Fans' silence empowers Weir
By KEN FIDLIN, TORONTO SUN
There is no denying the vibe between Mike Weir and his Canadian Open fans. It is there, it is real and it is a powerful force. It is felt not so much in the rowdy moments when he's walking down the fairway, or moving from green to tee and the Tigeresque cheers and yells of encouragement are raining down around him.
The real power, the real extra sensory combustion, is felt in those eerily silent moments that, among the major sports, belong to golf and golf alone. In those moments when Weir stands over a sticky little putt or a crucial iron shot, despite the presence of thousands of souls mere feet away, you get the feeling you could hear a maple leaf hit the ground a hundred yards down the fairway.
The eloquence of those few seconds of silence, amid a crowd bursting with high anxiety and anticipation, willing his success, speaks directly to Weir himself.
For some, such a realization would bring unbearable pressure. To Weir, it means an extra dose of resolve.
"I can feel it," he said after fashioning rounds of 68 and 65 at Glen Abbey to grab the lead among players who have finished 36 holes.
"These crowds are not like any others that I play in front of. It's only halfway through but I'm still excited about it. I haven't been in this position in the tournament before."
Normally, Weir is impervious to his surroundings, as are most of his professional peers. It has nothing to do with being unfriendly or aloof and everything to do with maintaining a level of concentration most of us can't even fathom.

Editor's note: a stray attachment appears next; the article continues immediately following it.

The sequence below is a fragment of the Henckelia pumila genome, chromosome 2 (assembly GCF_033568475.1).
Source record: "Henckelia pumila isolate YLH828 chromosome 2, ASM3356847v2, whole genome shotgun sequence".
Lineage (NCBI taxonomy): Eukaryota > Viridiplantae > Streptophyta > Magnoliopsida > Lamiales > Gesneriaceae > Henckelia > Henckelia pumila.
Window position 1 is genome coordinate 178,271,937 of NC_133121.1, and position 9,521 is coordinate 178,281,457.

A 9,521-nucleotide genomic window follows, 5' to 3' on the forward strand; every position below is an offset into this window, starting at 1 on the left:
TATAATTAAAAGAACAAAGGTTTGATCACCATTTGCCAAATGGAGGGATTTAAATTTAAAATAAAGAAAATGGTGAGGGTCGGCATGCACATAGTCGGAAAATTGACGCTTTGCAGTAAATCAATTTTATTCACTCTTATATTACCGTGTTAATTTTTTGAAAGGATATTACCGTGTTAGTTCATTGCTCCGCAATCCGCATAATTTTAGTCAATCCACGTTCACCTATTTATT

But his Canadian Open appearances are different, perhaps because he knows the people outside the ropes want it as badly as he does, aware that no Canadian has won the title in 50 years and no native-born player has done it in 90 years.
For the past few years as he progressed as a world-class player, the galleries have swept him around the course on waves of encouragement, even when he wasn't in contention.
"Especially the last few years, the support I've gotten here has been incredible, even when I'm struggling," he said. "It's nice to give them something to cheer about."
He did that multiple times the past two days, including the par-5 fifth hole late yesterday afternoon. He arrived there tied for the lead at six-under. After a good drive, he smashed a 230-yard 3-iron. As it landed on the front of the green and continued its journey toward the hole, the roar was deafening. He left himself about four feet for an eagle that put him at eight under.
Seldom in his dozen years of playing in the Canadian Open has he ever been in a position to deliver on the hopes that follow him every year. In that regard, something special happened on his final hole of the day yesterday, the par-4 ninth.
COULD SENSE IT
"When I feel the pressure and the crowd and everything, I'm able to handle that a lot better than four or five years ago.
"Now, I really enjoy it. Today I could really sense it. On the last hole, I could sense that after hitting a good drive, I could feel I was going to hit a good 5-iron. It was the perfect number and the amphitheatre surrounding the ninth hole, I wanted to give them something to cheer about. I thought I could hit a good shot in there."
How about a 196-yard 5-iron that settled three feet from the cup, producing one last birdie and one last mighty roar?
"I have to watch myself," he cautioned. "Each and every shot is a challenge not to get too revved up. Before every shot I have to take a second and calm myself down a bit.
"I'm determined to enjoy the next couple of days," he said. "No matter what happens, I'm going to try my hardest and hopefully I can find the magic that I found today."
The magic will be there, desperate to be discovered. It will be there in those moments of mystical connection when you can hear the breeze and the birds and nothing else. Weir knows where to find it.